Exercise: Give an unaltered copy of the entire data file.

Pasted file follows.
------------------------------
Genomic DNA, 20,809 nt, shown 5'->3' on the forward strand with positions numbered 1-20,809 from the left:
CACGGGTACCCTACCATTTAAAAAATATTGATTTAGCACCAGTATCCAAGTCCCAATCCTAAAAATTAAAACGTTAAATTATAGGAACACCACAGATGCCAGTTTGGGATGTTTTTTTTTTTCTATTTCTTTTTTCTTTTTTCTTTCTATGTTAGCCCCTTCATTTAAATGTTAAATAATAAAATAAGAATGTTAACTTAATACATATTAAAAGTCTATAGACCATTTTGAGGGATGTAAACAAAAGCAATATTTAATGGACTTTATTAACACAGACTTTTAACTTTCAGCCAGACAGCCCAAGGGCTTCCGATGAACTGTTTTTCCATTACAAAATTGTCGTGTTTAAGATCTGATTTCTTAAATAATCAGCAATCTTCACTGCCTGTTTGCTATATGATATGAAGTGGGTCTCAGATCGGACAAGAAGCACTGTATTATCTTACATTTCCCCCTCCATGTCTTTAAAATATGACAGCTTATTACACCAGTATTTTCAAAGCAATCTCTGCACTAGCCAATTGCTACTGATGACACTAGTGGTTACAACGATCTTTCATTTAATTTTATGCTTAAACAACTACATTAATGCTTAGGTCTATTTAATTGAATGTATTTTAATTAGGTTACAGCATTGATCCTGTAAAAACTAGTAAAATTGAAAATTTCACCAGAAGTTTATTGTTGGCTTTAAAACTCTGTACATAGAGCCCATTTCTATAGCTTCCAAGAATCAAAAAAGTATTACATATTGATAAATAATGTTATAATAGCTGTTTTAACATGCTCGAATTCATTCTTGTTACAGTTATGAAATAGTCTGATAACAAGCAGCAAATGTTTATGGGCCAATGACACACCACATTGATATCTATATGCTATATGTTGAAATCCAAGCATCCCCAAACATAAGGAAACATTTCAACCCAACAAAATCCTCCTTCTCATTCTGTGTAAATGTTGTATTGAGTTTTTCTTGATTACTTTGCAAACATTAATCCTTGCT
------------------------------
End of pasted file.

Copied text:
Genomic DNA, 20,809 nt, shown 5'->3' on the forward strand with positions numbered 1-20,809 from the left:
CACGGGTACCCTACCATTTAAAAAATATTGATTTAGCACCAGTATCCAAGTCCCAATCCTAAAAATTAAAACGTTAAATTATAGGAACACCACAGATGCCAGTTTGGGATGTTTTTTTTTTTCTATTTCTTTTTTCTTTTTTCTTTCTATGTTAGCCCCTTCATTTAAATGTTAAATAATAAAATAAGAATGTTAACTTAATACATATTAAAAGTCTATAGACCATTTTGAGGGATGTAAACAAAAGCAATATTTAATGGACTTTATTAACACAGACTTTTAACTTTCAGCCAGACAGCCCAAGGGCTTCCGATGAACTGTTTTTCCATTACAAAATTGTCGTGTTTAAGATCTGATTTCTTAAATAATCAGCAATCTTCACTGCCTGTTTGCTATATGATATGAAGTGGGTCTCAGATCGGACAAGAAGCACTGTATTATCTTACATTTCCCCCTCCATGTCTTTAAAATATGACAGCTTATTACACCAGTATTTTCAAAGCAATCTCTGCACTAGCCAATTGCTACTGATGACACTAGTGGTTACAACGATCTTTCATTTAATTTTATGCTTAAACAACTACATTAATGCTTAGGTCTATTTAATTGAATGTATTTTAATTAGGTTACAGCATTGATCCTGTAAAAACTAGTAAAATTGAAAATTTCACCAGAAGTTTATTGTTGGCTTTAAAACTCTGTACATAGAGCCCATTTCTATAGCTTCCAAGAATCAAAAAAGTATTACATATTGATAAATAATGTTATAATAGCTGTTTTAACATGCTCGAATTCATTCTTGTTACAGTTATGAAATAGTCTGATAACAAGCAGCAAATGTTTATGGGCCAATGACACACCACATTGATATCTATATGCTATATGTTGAAATCCAAGCATCCCCAAACATAAGGAAACATTTCAACCCAACAAAATCCTCCTTCTCATTCTGTGTAAATGTTGTATTGAGTTTTTCTTGATTACTTTGCAAACATTAATCCTTGCT